9 Months | −0.0008 | −0.6098 | 0.8942 | 100.6960 | 0.0745 | 0.1267 |

12 Months | −0.0001 | −0.0525 | 0.9165 | 169.3001 | 0.9113 | 0.0527 |

Euribor in level Nadaraya-Watson regression (one week versus one month)

the Optimization Toolbox of the MATLAB Software to locate the minimum of the negative log-likelihood func- tion. The routine implements a subspace trust region method which is based on the interior-reflective Newton method described in [

Euribor in first difference Nadaraya-Watson regression (one week versus twelve months)

. Basic Poisson-Gaussian estimation

Parameter | 1 Week | 1 Month | 3 Months | 6 Months | 9 Months | 1 Year |
---|---|---|---|---|---|---|

0.0075 (−3.21) | 0.0055 (4.25) | 0.0075 (2.03) | 0.0097 (3.62) | 0.0027 (2.94) | 0.0111 (2.54) | |

0.001 (2.74) | 0.001 (1.98) | 0.001 (2.95) | 0.001 (2.98) | 0.001 (2.59) | 0.001 (2.98) | |

0.0182 (2.15) | 0.0185 (2.55) | 0.0182 (3.25) | 0.0177 (4.25) | 0.0185 (2.54) | 0.0175 (2.94) | |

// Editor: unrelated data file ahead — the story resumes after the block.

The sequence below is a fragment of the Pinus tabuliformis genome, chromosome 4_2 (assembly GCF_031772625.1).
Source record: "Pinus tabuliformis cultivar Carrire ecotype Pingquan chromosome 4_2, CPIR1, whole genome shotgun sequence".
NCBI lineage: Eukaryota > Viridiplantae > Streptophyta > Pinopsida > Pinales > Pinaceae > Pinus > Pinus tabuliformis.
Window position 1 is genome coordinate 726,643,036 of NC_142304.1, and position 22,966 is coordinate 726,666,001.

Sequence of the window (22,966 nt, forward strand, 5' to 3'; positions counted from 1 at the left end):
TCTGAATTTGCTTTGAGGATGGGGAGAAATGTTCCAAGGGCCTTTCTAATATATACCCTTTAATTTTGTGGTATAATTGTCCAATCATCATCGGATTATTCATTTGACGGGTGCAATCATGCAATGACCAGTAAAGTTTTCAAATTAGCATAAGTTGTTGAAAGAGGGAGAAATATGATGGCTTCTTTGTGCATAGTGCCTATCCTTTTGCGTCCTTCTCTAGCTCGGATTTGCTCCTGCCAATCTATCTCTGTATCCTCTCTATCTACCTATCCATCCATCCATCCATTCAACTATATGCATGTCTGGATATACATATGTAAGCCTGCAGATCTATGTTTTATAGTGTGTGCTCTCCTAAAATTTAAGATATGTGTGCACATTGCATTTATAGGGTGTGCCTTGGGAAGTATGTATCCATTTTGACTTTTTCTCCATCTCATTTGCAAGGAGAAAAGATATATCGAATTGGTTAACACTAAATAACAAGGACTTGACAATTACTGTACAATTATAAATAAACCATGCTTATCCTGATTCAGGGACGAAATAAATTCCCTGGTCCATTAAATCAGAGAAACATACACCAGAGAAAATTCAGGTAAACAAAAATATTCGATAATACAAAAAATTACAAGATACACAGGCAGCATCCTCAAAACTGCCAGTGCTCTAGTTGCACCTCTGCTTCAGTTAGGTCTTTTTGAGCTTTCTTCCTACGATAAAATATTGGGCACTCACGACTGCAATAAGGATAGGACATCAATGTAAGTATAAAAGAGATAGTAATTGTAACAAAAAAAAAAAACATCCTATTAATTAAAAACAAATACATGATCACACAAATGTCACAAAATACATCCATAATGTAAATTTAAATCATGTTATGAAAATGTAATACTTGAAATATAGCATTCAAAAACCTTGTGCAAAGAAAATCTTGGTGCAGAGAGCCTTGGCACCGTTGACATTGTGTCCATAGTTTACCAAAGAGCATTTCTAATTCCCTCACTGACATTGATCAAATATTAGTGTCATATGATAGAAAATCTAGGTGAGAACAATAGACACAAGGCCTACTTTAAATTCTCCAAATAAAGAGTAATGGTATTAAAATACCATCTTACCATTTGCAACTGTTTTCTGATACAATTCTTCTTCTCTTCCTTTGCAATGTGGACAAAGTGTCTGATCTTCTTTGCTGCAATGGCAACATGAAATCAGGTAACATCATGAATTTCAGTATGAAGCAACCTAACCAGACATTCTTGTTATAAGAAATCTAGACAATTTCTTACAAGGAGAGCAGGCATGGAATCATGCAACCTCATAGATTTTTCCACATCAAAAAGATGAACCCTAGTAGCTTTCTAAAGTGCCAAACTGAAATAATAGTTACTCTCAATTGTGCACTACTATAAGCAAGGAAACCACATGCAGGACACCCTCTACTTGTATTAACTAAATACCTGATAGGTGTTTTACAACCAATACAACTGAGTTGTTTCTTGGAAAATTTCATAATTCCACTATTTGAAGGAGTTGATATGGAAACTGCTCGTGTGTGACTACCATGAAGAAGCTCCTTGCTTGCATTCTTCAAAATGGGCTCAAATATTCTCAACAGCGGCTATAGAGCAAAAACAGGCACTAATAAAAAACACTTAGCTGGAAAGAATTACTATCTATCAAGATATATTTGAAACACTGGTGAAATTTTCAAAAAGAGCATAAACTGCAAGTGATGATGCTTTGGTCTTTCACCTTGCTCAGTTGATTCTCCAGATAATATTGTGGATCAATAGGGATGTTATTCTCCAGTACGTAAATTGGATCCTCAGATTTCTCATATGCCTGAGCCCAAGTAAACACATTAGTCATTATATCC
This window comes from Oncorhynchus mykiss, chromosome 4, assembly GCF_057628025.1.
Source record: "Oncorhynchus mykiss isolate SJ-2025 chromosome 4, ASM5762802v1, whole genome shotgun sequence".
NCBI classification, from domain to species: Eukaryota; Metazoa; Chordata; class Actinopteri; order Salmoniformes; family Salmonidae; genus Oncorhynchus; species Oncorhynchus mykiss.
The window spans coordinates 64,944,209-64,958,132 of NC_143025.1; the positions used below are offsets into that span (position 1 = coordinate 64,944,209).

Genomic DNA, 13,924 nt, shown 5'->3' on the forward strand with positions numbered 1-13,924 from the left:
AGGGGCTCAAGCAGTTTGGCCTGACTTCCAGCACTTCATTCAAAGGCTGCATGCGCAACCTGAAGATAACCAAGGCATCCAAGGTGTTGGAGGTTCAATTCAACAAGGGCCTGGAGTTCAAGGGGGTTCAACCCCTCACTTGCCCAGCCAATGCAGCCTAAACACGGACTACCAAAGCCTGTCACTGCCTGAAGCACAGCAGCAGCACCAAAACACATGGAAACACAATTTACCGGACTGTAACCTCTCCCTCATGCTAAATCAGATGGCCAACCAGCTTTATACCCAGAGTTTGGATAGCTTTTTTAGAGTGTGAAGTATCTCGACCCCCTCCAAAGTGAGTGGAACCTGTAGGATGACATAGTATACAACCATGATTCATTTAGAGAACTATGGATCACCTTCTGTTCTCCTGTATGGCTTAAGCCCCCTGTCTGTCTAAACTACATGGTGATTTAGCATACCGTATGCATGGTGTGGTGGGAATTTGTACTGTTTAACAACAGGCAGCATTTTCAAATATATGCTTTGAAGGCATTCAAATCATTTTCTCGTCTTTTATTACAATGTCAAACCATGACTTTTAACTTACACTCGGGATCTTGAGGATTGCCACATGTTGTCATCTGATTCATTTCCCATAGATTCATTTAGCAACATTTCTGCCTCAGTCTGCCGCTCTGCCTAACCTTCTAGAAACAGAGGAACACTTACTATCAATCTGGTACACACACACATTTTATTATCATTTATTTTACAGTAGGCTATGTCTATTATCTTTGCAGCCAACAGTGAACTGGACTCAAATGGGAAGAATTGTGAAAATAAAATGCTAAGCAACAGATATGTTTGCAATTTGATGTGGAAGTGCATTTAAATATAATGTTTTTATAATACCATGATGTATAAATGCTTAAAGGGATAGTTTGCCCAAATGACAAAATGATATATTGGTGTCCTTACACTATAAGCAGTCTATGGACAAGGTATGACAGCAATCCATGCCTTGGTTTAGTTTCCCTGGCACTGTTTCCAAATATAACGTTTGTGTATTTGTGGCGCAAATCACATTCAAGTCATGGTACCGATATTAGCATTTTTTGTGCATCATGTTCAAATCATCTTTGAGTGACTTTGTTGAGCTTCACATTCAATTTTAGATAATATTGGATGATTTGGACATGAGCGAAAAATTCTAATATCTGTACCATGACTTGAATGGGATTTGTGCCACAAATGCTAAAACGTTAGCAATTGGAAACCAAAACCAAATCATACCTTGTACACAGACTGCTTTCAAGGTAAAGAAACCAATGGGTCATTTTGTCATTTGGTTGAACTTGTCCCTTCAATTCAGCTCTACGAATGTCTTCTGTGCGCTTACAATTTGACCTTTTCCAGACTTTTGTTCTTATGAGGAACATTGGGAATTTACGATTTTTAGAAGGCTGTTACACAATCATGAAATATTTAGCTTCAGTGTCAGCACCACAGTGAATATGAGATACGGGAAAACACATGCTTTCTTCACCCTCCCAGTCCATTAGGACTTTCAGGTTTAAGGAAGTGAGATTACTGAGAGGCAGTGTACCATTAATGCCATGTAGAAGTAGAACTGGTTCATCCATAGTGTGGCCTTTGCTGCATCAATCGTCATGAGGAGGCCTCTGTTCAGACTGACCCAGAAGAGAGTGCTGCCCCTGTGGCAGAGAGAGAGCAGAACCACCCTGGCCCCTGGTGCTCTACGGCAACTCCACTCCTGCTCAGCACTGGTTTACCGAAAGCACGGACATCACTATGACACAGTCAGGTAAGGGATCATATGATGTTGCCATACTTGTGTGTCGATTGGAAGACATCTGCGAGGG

0 | 0^{−} | 0^{−} | 0^{−} | 0 | 0^{−} | |

0.0149 (4.21) | 0.0199 (5.25) | 0.018 (3.87) | 0.0178 (2.95) | 0.0162 (3.56) | 0.0188 (2.90) | |

0.0317 (4.98) | 0.0221 (4.23) | 0.0257 (3.65) | 0.0316 (2.59) | 0.0288 (3.09) | 0.0255 (3.19) | |

1.2083 × 10^{19} | 3.0413 × 10^{29} | 5.1599 × 10^{27} | 4.3081 × 10^{29} | 5.2747 × 10^{28} |

Bollerslev and Wooldridge (1992) robust t-statistics are in parentheses [

. Basic Pure Gaussian estimation

Parameter | 1 Week | 1 Month | 3 Months | 6 Months | 9 Months | 1 Year |
---|---|---|---|---|---|---|

0 | 0 | 0 | 0 | 0 | 0 | |

3.05 (4.25) | 3.05 (4.25) | 3.05 (4.25) | 3.05 (4.25) | 3.05 (4.25) | 3.05 (4.25) | |

0.08 (11.78) | 0.08 (11.75) | 0.08 (11.75) | 0.08 (11.75) | 0.08 (11.75) | 0.08 (11.75) | |

0.0098 (4.78) | 0.0098 (4.78) | 0.0098 (4.78) | 0.0098 (4.78) | 0.0098 (4.78) | 0.0098 (4.78) | |